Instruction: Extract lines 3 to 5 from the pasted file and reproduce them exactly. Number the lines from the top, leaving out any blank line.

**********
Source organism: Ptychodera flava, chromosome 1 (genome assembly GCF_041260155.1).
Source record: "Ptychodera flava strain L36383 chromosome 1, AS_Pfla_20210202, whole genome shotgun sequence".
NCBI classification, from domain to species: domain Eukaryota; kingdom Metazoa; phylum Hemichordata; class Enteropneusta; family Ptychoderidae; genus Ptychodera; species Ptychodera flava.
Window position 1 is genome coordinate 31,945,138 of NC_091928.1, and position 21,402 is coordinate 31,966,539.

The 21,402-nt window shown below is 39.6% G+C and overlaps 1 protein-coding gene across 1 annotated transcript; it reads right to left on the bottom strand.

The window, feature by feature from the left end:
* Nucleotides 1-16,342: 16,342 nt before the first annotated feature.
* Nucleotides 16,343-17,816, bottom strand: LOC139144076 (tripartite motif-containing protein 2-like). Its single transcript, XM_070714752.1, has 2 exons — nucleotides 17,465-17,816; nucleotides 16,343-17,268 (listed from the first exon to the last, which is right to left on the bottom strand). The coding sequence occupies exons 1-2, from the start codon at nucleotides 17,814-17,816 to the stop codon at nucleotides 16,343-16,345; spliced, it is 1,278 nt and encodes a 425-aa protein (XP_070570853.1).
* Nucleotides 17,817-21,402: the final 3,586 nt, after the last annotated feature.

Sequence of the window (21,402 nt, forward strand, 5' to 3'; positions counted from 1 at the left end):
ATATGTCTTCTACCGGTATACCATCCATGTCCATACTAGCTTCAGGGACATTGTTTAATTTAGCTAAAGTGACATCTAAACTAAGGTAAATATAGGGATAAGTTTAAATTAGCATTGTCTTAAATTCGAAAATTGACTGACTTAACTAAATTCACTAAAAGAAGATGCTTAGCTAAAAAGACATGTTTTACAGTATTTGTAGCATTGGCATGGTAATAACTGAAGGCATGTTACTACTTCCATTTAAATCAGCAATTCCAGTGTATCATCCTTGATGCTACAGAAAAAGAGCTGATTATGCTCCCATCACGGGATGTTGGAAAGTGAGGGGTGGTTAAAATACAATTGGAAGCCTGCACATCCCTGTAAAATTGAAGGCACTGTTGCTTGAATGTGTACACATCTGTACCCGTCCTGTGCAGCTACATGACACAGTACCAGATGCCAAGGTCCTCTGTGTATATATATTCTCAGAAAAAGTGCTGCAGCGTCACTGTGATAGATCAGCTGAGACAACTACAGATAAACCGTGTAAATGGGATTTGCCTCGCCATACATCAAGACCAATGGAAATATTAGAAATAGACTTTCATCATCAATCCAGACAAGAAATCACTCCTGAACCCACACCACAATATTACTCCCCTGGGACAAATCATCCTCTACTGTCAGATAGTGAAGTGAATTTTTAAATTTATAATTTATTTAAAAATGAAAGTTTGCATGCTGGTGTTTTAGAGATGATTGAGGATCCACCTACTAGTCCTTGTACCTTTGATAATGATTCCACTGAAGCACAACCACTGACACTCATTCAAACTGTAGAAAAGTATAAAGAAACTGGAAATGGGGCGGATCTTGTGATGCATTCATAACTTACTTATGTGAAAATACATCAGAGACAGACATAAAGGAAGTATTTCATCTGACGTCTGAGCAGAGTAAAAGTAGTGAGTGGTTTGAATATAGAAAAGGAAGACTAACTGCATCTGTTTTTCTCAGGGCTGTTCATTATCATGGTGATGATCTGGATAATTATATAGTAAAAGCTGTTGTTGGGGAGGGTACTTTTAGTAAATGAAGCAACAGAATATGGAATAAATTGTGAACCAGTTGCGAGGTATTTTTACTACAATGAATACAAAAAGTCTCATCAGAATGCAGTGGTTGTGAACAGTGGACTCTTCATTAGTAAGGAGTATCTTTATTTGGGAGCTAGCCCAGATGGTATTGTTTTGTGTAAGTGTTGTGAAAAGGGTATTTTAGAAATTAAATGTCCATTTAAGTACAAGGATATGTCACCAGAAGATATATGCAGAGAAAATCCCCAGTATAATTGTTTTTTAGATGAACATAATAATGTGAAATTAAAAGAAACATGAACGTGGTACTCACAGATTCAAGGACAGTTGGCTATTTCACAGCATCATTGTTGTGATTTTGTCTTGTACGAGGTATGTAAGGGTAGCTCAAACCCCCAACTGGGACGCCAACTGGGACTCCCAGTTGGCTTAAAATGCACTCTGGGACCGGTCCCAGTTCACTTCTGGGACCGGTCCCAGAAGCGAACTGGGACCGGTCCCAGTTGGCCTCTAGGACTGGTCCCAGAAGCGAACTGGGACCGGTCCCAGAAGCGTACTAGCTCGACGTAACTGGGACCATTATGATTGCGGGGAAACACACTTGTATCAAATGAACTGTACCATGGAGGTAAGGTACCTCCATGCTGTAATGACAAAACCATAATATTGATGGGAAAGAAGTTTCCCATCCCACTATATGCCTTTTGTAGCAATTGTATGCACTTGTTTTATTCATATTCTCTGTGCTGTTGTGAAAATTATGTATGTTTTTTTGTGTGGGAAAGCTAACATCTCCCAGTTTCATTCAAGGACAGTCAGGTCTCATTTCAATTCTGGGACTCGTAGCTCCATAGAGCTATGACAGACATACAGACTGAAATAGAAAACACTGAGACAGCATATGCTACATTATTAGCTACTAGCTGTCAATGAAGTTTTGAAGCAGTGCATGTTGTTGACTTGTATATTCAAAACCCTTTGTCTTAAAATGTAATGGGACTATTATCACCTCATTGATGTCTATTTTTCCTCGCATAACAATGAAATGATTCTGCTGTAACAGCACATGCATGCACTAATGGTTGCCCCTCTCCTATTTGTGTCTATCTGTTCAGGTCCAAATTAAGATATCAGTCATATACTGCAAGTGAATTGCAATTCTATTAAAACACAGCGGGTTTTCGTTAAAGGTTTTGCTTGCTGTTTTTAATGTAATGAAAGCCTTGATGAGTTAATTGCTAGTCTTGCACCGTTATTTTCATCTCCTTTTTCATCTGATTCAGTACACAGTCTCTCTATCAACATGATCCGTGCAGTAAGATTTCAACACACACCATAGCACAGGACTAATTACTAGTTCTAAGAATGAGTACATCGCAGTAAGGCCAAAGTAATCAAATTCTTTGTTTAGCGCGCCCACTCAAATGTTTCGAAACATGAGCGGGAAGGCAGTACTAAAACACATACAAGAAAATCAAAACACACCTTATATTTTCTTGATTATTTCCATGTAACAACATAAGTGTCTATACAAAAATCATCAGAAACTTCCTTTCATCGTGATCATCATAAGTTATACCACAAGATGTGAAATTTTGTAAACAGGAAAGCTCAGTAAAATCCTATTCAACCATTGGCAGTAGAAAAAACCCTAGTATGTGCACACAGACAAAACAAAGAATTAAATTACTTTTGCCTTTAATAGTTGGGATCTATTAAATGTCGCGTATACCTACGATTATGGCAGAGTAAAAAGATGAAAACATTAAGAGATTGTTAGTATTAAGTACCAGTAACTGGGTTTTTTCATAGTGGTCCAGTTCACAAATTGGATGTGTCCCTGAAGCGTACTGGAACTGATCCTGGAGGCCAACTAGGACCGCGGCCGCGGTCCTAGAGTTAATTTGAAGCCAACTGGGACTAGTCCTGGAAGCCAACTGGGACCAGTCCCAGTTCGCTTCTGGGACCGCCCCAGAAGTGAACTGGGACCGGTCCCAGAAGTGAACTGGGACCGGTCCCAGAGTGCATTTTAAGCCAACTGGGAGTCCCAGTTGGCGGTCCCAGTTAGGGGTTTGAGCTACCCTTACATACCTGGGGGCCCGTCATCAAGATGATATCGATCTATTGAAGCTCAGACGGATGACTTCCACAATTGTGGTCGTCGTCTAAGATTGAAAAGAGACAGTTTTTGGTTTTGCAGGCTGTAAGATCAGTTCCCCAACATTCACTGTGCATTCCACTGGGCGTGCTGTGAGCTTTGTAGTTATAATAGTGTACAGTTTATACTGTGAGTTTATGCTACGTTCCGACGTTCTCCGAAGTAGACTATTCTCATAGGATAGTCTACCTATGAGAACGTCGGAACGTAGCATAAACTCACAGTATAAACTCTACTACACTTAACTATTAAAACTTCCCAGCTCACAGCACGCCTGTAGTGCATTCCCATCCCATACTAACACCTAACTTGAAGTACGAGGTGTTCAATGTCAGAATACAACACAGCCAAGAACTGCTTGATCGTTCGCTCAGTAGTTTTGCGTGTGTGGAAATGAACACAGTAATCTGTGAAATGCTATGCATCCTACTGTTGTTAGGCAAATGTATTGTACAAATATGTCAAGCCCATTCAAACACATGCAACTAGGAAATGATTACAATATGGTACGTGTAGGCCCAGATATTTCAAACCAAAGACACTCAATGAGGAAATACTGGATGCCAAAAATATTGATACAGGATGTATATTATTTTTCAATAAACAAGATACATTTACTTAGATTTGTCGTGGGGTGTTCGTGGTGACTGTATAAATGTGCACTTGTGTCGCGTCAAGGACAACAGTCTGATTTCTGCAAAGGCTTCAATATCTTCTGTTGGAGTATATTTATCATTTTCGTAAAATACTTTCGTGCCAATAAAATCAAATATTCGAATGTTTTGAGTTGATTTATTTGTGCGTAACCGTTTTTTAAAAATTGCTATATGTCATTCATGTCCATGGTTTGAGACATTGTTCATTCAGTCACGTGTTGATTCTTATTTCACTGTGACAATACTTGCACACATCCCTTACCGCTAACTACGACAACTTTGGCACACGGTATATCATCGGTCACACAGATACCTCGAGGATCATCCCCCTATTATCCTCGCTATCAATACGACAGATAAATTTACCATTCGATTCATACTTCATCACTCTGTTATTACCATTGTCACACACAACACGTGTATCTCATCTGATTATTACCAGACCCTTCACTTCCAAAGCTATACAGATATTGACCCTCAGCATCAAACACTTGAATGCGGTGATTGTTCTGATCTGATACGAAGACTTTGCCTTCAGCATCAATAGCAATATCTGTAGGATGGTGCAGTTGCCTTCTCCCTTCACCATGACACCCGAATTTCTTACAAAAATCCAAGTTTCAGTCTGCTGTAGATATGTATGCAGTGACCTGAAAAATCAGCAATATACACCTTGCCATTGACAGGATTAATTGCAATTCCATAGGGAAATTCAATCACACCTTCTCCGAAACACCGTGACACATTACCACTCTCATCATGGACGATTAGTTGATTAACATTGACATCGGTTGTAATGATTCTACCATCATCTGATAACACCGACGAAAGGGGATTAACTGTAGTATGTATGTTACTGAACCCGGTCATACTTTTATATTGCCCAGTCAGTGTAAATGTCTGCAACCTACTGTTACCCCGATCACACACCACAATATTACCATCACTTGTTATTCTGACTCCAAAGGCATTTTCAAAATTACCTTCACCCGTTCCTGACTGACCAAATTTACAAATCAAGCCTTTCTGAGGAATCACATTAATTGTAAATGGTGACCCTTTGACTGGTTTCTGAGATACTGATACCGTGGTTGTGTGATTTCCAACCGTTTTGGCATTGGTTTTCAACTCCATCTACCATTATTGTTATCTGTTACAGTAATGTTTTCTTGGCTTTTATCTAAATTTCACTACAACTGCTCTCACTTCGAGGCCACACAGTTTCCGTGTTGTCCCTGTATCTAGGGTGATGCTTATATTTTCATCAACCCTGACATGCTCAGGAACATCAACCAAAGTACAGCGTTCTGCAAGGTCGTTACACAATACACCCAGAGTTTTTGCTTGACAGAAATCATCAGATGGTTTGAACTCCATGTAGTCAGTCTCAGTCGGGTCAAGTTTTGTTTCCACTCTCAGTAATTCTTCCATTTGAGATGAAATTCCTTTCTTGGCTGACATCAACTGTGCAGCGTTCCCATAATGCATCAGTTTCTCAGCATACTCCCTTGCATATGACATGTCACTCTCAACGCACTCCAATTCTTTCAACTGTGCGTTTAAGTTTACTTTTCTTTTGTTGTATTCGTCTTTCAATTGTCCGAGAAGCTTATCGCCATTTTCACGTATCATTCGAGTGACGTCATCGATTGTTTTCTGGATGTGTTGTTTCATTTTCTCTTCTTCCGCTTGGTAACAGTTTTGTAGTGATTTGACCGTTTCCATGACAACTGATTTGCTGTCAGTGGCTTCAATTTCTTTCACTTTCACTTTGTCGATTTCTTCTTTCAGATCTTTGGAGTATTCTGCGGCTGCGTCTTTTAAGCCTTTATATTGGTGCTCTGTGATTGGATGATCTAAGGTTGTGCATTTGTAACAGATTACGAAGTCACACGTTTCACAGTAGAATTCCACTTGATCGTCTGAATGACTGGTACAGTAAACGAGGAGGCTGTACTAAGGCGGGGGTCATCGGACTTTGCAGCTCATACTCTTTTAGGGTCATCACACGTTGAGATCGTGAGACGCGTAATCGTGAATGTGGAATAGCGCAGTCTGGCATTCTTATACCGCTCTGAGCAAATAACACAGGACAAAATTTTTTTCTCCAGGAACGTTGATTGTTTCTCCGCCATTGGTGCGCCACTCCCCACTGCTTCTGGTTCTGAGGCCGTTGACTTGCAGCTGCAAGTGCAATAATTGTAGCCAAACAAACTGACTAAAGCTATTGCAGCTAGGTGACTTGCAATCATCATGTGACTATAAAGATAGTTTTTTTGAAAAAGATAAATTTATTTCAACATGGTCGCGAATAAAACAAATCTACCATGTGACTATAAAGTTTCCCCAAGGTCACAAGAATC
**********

NCBI classification, from domain to species: domain Eukaryota; kingdom Metazoa; phylum Hemichordata; class Enteropneusta; family Ptychoderidae; genus Ptychodera; species Ptychodera flava.
Window position 1 is genome coordinate 31,945,138 of NC_091928.1, and position 21,402 is coordinate 31,966,539.

The 21,402-nt window shown below is 39.6% G+C and overlaps 1 protein-coding gene across 1 annotated transcript; it reads right to left on the bottom strand.